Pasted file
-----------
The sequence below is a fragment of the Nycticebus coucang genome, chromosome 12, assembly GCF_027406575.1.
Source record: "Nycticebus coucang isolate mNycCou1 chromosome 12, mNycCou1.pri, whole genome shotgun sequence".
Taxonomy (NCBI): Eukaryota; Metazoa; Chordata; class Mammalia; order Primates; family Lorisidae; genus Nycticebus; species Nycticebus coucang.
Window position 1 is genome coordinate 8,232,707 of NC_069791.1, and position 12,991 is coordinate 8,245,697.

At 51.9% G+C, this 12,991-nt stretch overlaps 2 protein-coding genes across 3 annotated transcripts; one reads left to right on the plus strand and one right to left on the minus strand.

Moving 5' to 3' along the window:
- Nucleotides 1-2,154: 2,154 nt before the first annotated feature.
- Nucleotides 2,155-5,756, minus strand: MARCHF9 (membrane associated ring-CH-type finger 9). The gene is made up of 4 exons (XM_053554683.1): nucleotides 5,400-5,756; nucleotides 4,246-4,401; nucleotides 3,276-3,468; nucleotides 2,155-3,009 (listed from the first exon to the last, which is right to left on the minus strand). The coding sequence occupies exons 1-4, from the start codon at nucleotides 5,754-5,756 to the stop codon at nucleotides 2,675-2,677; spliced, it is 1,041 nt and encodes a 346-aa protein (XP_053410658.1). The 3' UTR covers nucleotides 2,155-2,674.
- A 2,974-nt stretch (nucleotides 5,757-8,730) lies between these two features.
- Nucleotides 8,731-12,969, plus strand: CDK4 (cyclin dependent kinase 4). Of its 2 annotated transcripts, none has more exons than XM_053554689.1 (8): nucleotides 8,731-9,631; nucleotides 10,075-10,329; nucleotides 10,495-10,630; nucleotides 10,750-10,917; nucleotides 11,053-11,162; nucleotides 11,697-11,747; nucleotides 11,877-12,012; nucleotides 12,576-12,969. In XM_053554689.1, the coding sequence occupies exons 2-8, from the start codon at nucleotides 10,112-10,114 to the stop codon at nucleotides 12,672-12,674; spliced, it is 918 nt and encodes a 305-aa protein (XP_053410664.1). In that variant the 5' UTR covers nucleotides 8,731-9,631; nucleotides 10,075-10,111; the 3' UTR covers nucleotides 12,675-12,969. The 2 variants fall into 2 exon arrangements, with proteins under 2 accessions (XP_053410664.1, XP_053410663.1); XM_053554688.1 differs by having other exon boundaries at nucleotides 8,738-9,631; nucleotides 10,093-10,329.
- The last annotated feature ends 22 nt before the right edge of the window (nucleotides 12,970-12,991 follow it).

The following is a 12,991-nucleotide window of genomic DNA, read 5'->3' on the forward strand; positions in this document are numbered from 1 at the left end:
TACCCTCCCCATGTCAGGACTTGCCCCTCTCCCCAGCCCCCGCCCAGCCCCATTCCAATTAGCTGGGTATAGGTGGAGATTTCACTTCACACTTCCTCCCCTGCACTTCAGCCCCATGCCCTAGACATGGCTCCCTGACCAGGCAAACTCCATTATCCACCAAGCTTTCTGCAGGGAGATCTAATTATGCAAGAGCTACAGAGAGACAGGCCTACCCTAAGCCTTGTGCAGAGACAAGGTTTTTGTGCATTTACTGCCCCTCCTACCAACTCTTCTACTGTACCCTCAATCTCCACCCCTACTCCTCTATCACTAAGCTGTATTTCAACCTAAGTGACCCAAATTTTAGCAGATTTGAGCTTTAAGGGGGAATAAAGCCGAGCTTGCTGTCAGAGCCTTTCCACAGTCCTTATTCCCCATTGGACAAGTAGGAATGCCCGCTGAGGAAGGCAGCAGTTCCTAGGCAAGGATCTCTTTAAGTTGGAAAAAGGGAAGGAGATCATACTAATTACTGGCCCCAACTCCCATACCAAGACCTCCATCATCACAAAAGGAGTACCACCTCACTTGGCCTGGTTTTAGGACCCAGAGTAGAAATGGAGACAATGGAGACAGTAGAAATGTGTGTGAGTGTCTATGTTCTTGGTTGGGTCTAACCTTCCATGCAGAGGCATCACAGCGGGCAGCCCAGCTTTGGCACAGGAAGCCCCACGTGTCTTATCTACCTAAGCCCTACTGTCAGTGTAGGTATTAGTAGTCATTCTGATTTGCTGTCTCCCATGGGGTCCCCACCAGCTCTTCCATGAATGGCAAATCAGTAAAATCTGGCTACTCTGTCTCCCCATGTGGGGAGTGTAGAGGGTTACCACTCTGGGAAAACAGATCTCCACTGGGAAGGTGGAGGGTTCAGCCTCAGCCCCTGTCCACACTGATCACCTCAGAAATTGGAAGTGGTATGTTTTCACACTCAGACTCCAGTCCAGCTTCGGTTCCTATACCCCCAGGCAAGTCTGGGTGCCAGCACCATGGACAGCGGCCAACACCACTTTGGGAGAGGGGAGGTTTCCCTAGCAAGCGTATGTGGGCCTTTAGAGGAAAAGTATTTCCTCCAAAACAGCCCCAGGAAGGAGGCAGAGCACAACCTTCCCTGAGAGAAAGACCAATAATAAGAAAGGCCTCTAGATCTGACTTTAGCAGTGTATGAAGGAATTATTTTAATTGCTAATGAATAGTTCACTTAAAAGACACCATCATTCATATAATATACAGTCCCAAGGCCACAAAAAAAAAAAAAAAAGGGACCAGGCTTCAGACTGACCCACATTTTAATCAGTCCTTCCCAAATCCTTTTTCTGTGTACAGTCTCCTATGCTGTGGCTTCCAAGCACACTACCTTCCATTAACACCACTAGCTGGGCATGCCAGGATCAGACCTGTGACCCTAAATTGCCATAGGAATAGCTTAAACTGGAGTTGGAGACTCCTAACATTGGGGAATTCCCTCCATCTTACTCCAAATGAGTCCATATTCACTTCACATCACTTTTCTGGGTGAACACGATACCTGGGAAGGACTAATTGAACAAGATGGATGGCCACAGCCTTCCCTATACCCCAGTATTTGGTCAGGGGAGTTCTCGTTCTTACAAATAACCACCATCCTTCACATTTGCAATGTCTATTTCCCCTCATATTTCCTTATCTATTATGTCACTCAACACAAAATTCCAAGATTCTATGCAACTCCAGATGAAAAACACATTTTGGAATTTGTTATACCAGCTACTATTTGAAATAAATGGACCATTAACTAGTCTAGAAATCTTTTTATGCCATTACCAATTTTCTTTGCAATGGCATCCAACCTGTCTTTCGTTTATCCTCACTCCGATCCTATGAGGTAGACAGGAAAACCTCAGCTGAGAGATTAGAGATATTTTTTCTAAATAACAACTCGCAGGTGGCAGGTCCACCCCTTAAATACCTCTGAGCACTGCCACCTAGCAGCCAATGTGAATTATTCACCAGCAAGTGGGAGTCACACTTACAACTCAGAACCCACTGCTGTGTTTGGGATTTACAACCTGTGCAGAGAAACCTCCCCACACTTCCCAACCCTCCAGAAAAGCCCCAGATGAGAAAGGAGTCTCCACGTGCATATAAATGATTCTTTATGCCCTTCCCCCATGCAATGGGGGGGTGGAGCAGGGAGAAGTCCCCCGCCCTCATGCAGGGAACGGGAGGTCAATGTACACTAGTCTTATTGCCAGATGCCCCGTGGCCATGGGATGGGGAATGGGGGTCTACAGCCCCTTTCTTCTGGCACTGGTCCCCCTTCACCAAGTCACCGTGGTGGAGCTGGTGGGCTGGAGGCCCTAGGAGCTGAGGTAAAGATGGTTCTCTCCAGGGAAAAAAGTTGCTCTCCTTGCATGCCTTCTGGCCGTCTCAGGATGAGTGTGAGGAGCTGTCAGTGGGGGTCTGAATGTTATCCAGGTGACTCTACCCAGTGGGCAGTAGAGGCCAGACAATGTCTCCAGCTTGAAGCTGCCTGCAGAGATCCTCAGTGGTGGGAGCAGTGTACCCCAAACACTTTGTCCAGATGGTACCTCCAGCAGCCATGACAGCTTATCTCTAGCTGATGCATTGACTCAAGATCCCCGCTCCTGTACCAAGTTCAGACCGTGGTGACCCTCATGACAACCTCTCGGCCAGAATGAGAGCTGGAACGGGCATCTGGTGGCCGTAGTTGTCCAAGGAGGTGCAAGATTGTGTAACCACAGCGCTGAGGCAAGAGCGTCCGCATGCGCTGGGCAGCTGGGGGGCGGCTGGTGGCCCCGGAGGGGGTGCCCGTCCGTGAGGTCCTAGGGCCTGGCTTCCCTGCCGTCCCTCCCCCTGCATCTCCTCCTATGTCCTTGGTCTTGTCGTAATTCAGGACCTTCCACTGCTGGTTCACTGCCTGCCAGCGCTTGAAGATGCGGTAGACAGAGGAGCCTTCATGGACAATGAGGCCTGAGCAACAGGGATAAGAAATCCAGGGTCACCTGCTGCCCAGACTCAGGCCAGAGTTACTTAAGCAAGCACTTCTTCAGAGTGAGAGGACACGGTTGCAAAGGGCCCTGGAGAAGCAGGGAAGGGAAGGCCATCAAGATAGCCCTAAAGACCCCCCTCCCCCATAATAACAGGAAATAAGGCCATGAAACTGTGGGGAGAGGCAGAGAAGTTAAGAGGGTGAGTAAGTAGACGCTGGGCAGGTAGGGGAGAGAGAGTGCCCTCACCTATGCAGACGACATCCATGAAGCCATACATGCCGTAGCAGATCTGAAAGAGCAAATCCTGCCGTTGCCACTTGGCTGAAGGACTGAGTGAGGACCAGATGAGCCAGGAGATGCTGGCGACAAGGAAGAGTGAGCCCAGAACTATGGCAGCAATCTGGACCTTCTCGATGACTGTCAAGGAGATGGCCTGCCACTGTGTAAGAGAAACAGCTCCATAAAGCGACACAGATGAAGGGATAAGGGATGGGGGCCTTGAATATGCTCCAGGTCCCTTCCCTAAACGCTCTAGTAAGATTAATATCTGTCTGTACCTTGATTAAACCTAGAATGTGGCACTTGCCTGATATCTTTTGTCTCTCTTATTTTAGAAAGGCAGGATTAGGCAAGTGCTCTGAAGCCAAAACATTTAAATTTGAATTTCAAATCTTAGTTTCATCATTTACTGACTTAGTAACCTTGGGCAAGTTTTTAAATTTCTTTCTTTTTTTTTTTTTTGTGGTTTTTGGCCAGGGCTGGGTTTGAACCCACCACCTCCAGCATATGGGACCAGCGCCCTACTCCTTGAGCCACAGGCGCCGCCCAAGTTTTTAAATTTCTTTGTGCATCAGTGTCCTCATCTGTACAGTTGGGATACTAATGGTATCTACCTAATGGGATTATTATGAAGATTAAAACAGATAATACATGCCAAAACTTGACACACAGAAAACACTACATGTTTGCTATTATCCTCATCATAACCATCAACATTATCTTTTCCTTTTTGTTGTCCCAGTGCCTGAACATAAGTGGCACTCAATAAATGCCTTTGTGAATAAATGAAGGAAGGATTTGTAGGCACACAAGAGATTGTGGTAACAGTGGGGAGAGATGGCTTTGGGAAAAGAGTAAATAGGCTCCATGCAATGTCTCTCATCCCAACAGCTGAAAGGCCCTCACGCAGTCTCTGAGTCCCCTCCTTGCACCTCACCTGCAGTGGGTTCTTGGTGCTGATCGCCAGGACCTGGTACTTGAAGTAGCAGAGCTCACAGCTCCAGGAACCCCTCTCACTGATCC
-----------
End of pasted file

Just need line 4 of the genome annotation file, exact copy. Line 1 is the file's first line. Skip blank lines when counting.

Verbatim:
Window position 1 is genome coordinate 8,232,707 of NC_069791.1, and position 12,991 is coordinate 8,245,697.